An early learner shows her appreciation of Councilmember Cindy Bass for supporting Philly Pre-K.
Four-year-olds Aiden and Brooke stole the show at the five-year anniversary celebration of Philly Pre-K (PHLpreK). Mama Ingrid, their storied teacher, shared their impressive development since starting at Little Einsteins Early Learning Center, a high-quality child care program in Germantown.
The young children at Little Einsteins and the 136 other PHLpreK programs are building a foundation for lifelong learning thanks to highly skilled teachers, modern teaching techniques, and technology made possible by PHLpreK funds. More than 90% of parents or caregivers report that their children are better prepared for kindergarten because of PHLpreK. Already, the program has provided high-quality early childhood education for more than 10,000 3- and 4-year-olds in the city.
None of this would have happened if Mayor Kenney, members of Philadelphia City Council, and a band of allies rallied by PCCY had not secured the enactment of the soda tax a half decade ago.
PHLpreK is a game changer for children of color and the pre-K program operators who are 60% women or people of color. Few other public investments can point to the triple bottom line equity impact — enabling parents of color to enter and stay in the workforce, improving the outcomes of children from these families, and shoring up minority-owned businesses. All this explains the ambitious push by Mayor Kenney to expand the program by 700 more pre-K students for this September.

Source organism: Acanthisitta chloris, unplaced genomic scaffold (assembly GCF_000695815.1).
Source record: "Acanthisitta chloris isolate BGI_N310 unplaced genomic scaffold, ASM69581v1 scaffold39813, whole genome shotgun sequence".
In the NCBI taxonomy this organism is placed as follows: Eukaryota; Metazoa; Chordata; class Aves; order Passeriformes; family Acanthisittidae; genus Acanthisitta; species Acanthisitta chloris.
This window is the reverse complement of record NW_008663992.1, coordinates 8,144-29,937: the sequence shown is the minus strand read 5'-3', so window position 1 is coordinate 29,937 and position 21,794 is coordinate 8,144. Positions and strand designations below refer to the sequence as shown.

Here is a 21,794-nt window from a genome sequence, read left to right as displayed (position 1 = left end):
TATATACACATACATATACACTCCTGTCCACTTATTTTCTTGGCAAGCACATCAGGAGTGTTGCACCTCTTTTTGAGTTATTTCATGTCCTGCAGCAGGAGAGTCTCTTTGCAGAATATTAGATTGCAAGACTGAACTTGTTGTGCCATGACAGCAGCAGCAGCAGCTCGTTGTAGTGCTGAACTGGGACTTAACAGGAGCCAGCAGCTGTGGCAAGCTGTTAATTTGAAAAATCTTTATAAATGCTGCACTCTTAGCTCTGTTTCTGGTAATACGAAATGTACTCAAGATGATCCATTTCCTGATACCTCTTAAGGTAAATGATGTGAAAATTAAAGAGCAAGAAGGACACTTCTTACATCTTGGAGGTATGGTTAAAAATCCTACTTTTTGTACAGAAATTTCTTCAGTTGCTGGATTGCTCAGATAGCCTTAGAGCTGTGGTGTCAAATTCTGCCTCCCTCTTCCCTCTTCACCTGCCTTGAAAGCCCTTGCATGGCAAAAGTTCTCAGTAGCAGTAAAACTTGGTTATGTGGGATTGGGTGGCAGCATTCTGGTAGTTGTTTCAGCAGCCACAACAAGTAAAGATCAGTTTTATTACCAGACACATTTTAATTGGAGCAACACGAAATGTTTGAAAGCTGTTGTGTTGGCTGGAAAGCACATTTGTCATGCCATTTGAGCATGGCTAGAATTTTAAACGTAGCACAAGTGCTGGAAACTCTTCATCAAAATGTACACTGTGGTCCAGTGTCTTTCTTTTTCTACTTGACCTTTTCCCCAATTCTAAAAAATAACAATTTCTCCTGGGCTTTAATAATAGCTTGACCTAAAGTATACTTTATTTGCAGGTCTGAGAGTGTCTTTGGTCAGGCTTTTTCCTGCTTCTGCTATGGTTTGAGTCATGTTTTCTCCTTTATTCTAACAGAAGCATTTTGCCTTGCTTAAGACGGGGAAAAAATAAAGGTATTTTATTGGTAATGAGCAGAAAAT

It’s a less rosy picture for pre-K in Harrisburg. So far, the leaders of the majority party in the General Assembly appear reluctant to dedicate even 1% of the state budget surplus toward quality pre-K. With a $3 billion surplus (yes, billion with a b) lawmakers can painlessly fund a $30 million expansion for early education — $25 million for PA’s lauded Pre-K Counts program and $5 million for Head Start. Without a tax increase, more than 3,000 3- and 4-year-olds would have access to high-quality child care and have started their journey toward success.
While some legislators are pounding away at unfounded election fraud claims, parents are struggling to get back to work. Lack of affordable, quality child care is a major barrier. This seems like a no-brainer for lawmakers: use the surplus to help parents get back to work by giving children safe, high quality places to learn and play.
If local communities are willing to tax themselves a little more to fund quality early education, state lawmakers should be far less reluctant to put “found money” toward a popular and important program. Send them an email today (see “Advocate and Serve“) and show them you support their vote for pre-K and Head Start.